From time to time, lately, I’ve been reading from Louise Gluck’s Averno. Most of her poetry in this collection center around retelling the myth of Persephone. Averno is a small crater in Italy, believed by the ancient Romans to be a gateway into the underworld.

In this review of Gluck’s Averno, the critic claims that in most works of art, lives have — and in William Butler Yeats’ very own words — “character isolated by a deed.”

However, in Gluck’s poetry, there are no deeds. There are no moments of decision. There is only a remembered “before”, and a startled, stripped-down “after”:

Snow began falling, over the surface of the whole earth.
That can’t be true. And yet it felt true,
falling more and more thickly over everything I could see.
The pines turned brittle with ice.

This is the place I told you about,
where I used to come at night to see the red-winged blackbirds,
what we call thrush here-
red flicker of the life that disappears-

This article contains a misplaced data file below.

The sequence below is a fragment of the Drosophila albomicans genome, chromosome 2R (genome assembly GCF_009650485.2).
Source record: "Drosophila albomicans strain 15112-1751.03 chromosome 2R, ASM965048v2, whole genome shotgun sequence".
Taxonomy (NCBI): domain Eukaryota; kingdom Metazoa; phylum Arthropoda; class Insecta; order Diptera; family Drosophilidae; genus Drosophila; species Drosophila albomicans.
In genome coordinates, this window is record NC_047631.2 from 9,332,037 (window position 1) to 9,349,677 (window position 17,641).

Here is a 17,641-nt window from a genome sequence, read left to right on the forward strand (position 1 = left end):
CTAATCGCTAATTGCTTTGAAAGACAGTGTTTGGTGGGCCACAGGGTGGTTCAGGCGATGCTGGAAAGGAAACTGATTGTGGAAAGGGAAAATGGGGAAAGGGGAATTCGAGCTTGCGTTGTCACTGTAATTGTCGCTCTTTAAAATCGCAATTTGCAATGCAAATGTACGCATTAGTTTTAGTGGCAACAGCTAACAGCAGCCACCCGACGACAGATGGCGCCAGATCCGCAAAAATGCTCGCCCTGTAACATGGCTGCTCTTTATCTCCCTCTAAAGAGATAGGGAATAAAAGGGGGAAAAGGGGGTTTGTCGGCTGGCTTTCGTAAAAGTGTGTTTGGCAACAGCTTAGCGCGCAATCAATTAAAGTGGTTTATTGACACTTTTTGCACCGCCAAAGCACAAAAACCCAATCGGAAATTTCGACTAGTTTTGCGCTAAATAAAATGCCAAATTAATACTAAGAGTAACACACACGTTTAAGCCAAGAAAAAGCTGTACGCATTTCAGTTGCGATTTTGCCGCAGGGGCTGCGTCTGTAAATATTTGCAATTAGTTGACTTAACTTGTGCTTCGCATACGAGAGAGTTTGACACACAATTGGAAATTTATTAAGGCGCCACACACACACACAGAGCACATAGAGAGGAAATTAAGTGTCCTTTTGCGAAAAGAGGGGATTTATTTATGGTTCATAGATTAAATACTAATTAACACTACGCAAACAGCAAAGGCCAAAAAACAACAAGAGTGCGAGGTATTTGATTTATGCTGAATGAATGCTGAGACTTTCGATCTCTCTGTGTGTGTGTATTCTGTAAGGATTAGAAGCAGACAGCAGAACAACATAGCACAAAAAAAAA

But for me – I think the guilt I feel must mean
I haven’t lived very well.

Someone like me doesn’t escape. I think you sleep awhile,
then you descend into the terror of the next life

the soul is in some different form,
more or less conscious than it was before,
more or less covetous.

After many lives, maybe something changes.
I think in the end what you want
you’ll be able to see-

Then you don’t need anymore
to die and come back again.

{ Louise Gluck }

If this review and the poem I shared still doesn’t make you pick up a copy of Averno to read for yourself, maybe sharing one more will change that.

So, here.
One more:

And he would say,
in a short time you will be here again.
And in the time between

you will forget everything:
those fields of ice will be
the meadows of Elysium.

{ Louise Gluck }
Persephone the Wanderer



About Klassy

How Klassy got her groove back.

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